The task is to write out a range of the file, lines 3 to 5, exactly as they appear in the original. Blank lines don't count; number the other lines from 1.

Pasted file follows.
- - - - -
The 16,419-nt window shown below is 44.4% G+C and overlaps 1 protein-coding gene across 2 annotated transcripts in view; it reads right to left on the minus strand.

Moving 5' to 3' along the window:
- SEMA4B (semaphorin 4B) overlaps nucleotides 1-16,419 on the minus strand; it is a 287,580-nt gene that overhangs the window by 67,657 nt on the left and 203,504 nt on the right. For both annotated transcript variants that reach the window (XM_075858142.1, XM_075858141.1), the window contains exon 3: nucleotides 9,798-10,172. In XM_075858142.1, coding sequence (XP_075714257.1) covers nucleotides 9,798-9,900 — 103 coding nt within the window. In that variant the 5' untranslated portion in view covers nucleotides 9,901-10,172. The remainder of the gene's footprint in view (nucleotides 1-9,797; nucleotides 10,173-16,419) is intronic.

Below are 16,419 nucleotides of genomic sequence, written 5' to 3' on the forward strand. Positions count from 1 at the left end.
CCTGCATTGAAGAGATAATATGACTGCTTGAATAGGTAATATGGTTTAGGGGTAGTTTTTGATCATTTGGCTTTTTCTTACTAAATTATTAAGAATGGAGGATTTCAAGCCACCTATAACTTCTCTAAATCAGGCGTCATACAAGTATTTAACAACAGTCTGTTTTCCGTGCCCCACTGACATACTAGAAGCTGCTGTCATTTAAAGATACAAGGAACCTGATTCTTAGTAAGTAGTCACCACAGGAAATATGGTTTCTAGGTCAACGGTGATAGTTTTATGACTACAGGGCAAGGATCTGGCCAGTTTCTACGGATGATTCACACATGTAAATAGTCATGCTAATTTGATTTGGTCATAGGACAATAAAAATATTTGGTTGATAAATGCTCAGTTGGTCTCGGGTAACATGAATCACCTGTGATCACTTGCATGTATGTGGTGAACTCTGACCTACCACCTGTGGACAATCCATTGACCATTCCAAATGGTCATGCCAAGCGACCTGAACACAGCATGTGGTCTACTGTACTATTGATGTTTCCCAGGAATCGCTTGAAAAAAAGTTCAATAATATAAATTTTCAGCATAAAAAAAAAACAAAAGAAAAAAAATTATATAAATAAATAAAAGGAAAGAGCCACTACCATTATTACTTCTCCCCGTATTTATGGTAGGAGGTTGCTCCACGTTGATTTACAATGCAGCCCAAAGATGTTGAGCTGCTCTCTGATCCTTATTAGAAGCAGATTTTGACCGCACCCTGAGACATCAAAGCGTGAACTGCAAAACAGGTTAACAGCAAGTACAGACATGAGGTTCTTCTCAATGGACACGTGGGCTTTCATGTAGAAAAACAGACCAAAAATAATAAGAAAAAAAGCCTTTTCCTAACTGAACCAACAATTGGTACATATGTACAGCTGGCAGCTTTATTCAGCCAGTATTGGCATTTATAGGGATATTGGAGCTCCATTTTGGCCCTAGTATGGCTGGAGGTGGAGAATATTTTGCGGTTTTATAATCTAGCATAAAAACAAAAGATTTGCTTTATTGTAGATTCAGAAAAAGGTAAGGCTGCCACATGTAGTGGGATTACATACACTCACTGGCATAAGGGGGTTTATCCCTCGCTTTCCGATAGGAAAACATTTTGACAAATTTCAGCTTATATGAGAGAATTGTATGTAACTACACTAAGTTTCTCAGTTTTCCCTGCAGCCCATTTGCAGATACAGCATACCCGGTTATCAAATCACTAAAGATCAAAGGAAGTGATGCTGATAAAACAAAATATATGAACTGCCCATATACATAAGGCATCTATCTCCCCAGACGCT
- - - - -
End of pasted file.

- SEMA4B (semaphorin 4B) overlaps nucleotides 1-16,419 on the minus strand; it is a 287,580-nt gene that overhangs the window by 67,657 nt on the left and 203,504 nt on the right. For both annotated transcript variants that reach the window (XM_075858142.1, XM_075858141.1), the window contains exon 3: nucleotides 9,798-10,172. In XM_075858142.1, coding sequence (XP_075714257.1) covers nucleotides 9,798-9,900 — 103 coding nt within the window. In that variant the 5' untranslated portion in view covers nucleotides 9,901-10,172. The remainder of the gene's footprint in view (nucleotides 1-9,797; nucleotides 10,173-16,419) is intronic.

Below are 16,419 nucleotides of genomic sequence, written 5' to 3' on the forward strand. Positions count from 1 at the left end.
CCTGCATTGAAGAGATAATATGACTGCTTGAATAGGTAATATGGTTTAGGGGTAGTTTTTGATCATTTGGCTTTTTCTTACTAAATTATTAAGAATGGAGGATTTCAAGCCACCTATAACTTCTCTAAATCAGGCGTCATACAAGTATTTAACAACAGTCTGTTTTCCGTGCCCCACTGACATACTAGAAGCTGCTGTCATTTAAAGATACAAGGAACCTGATTCTTAGTAAGTAGTCACCACAGGAAATATGGTTTCTAGGTCAACGGTGATAGTTTTATGACTACAGGGCAAGGATCTGGCCAGTTTCTACGGATGATTCACACATGTAAATAGTCATGCTAATTTGATTTGGTCATAGGACAATAAAAATATTTGGTTGATAAATGCTCAGTTGGTCTCGGGTAACATGAATCACCTGTGATCACTTGCATGTATGTGGTGAACTCTGACCTACCACCTGTGGACAATCCATTGACCATTCCAAATGGTCATGCCAAGCGACCTGAACACAGCATGTGGTCTACTGTACTATTGATGTTTCCCAGGAATCGCTTGAAAAAAAGTTCAATAATATAAATTTTCAGCATAAAAAAAAAACAAAAGAAAAAAAATTATATAAATAAATAAAAGGAAAGAGCCACTACCATTATTACTTCTCCCCGTATTTATGGTAGGAGGTTGCTCCACGTTGATTTACAATGCAGCCCAAAGATGTTGAGCTGCTCTCTGATCCTTATTAGAAGCAGATTTTGACCGCACCCTGAGACATCAAAGCGTGAACTGCAAAACAGGTTAACAGCAAGTACAGACATGAGGTTCTTCTCAATGGACACGTGGGCTTTCATGTAGAAAAACAGACCAAAAATAATAAGAAAAAAAGCCTTTTCCTAACTGAACCAACAATTGGTACATATGTACAGCTGGCAGCTTTATTCAGCCAGTATTGGCATTTATAGGGATATTGGAGCTCCATTTTGGCCCTAGTATGGCTGGAGGTGGAGAATATTTTGCGGTTTTATAATCTAGCATAAAAACAAAAGATTTGCTTTATTGTAGATTCAGAAAAAGGTAAGGCTGCCACATGTAGTGGGATTACATACACTCACTGGCATAAGGGGGTTTATCCCTCGCTTTCCGATAGGAAAACATTTTGACAAATTTCAGCTTATATGAGAGAATTGTATGTAACTACACTAAGTTTCTCAGTTTTCCCTGCAGCCCATTTGCAGATACAGCATACCCGGTTATCAAATCACTAAAGATCAAAGGAAGTGATGCTGATAAAACAAAATATATGAACTGCCCATATACATAAGGCATCTATCTCCCCAGACGCT